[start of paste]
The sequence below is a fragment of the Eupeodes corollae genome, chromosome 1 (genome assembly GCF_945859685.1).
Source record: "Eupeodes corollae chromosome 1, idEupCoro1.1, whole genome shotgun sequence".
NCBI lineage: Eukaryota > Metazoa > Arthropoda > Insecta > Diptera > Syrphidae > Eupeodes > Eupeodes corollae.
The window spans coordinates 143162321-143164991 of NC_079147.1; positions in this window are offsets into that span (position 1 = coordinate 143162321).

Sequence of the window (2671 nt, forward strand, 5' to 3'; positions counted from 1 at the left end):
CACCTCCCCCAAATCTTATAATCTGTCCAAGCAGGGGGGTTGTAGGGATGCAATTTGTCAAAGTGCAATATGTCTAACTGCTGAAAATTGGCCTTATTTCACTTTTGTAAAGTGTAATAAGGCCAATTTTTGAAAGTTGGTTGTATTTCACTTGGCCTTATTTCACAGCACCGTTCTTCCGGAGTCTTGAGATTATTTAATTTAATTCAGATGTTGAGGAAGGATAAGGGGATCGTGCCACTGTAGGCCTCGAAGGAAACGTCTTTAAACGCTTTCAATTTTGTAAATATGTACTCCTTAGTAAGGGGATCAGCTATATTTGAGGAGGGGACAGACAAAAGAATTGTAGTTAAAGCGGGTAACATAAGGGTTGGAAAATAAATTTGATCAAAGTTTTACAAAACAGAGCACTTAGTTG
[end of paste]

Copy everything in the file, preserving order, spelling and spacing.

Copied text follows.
The sequence below is a fragment of the Eupeodes corollae genome, chromosome 1 (genome assembly GCF_945859685.1).
Source record: "Eupeodes corollae chromosome 1, idEupCoro1.1, whole genome shotgun sequence".
NCBI lineage: Eukaryota > Metazoa > Arthropoda > Insecta > Diptera > Syrphidae > Eupeodes > Eupeodes corollae.
The window spans coordinates 143162321-143164991 of NC_079147.1; positions in this window are offsets into that span (position 1 = coordinate 143162321).

Sequence of the window (2671 nt, forward strand, 5' to 3'; positions counted from 1 at the left end):
CACCTCCCCCAAATCTTATAATCTGTCCAAGCAGGGGGGTTGTAGGGATGCAATTTGTCAAAGTGCAATATGTCTAACTGCTGAAAATTGGCCTTATTTCACTTTTGTAAAGTGTAATAAGGCCAATTTTTGAAAGTTGGTTGTATTTCACTTGGCCTTATTTCACAGCACCGTTCTTCCGGAGTCTTGAGATTATTTAATTTAATTCAGATGTTGAGGAAGGATAAGGGGATCGTGCCACTGTAGGCCTCGAAGGAAACGTCTTTAAACGCTTTCAATTTTGTAAATATGTACTCCTTAGTAAGGGGATCAGCTATATTTGAGGAGGGGACAGACAAAAGAATTGTAGTTAAAGCGGGTAACATAAGGGTTGGAAAATAAATTTGATCAAAGTTTTACAAAACAGAGCACTTAGTTG